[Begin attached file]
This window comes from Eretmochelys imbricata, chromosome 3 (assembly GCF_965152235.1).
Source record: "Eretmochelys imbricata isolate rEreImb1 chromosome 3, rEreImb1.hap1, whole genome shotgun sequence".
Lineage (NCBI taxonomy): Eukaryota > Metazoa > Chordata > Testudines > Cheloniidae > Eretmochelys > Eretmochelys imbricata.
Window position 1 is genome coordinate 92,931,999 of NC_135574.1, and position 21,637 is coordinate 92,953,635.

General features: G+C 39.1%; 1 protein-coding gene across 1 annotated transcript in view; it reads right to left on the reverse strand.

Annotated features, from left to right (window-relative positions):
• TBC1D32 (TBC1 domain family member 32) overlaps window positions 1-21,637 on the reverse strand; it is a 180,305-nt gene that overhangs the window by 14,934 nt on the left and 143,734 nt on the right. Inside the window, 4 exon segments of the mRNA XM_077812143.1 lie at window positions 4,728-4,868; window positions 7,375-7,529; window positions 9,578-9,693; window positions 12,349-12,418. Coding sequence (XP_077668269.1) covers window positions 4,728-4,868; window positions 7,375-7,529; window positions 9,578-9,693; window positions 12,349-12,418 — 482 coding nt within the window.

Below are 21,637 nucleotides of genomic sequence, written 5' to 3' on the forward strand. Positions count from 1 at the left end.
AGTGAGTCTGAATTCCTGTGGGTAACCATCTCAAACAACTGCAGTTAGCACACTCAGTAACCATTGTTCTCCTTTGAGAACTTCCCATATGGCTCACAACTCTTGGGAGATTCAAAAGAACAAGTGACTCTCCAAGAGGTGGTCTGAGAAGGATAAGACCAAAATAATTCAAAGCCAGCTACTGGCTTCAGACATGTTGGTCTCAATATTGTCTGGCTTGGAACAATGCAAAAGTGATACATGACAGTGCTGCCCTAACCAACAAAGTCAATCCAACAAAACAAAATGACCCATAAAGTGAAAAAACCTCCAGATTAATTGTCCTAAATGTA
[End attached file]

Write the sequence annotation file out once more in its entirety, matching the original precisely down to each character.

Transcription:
This window comes from Eretmochelys imbricata, chromosome 3 (assembly GCF_965152235.1).
Source record: "Eretmochelys imbricata isolate rEreImb1 chromosome 3, rEreImb1.hap1, whole genome shotgun sequence".
Lineage (NCBI taxonomy): Eukaryota > Metazoa > Chordata > Testudines > Cheloniidae > Eretmochelys > Eretmochelys imbricata.
Window position 1 is genome coordinate 92,931,999 of NC_135574.1, and position 21,637 is coordinate 92,953,635.

General features: G+C 39.1%; 1 protein-coding gene across 1 annotated transcript in view; it reads right to left on the reverse strand.

Annotated features, from left to right (window-relative positions):
• TBC1D32 (TBC1 domain family member 32) overlaps window positions 1-21,637 on the reverse strand; it is a 180,305-nt gene that overhangs the window by 14,934 nt on the left and 143,734 nt on the right. Inside the window, 4 exon segments of the mRNA XM_077812143.1 lie at window positions 4,728-4,868; window positions 7,375-7,529; window positions 9,578-9,693; window positions 12,349-12,418. Coding sequence (XP_077668269.1) covers window positions 4,728-4,868; window positions 7,375-7,529; window positions 9,578-9,693; window positions 12,349-12,418 — 482 coding nt within the window.

Below are 21,637 nucleotides of genomic sequence, written 5' to 3' on the forward strand. Positions count from 1 at the left end.
AGTGAGTCTGAATTCCTGTGGGTAACCATCTCAAACAACTGCAGTTAGCACACTCAGTAACCATTGTTCTCCTTTGAGAACTTCCCATATGGCTCACAACTCTTGGGAGATTCAAAAGAACAAGTGACTCTCCAAGAGGTGGTCTGAGAAGGATAAGACCAAAATAATTCAAAGCCAGCTACTGGCTTCAGACATGTTGGTCTCAATATTGTCTGGCTTGGAACAATGCAAAAGTGATACATGACAGTGCTGCCCTAACCAACAAAGTCAATCCAACAAAACAAAATGACCCATAAAGTGAAAAAACCTCCAGATTAATTGTCCTAAATGTA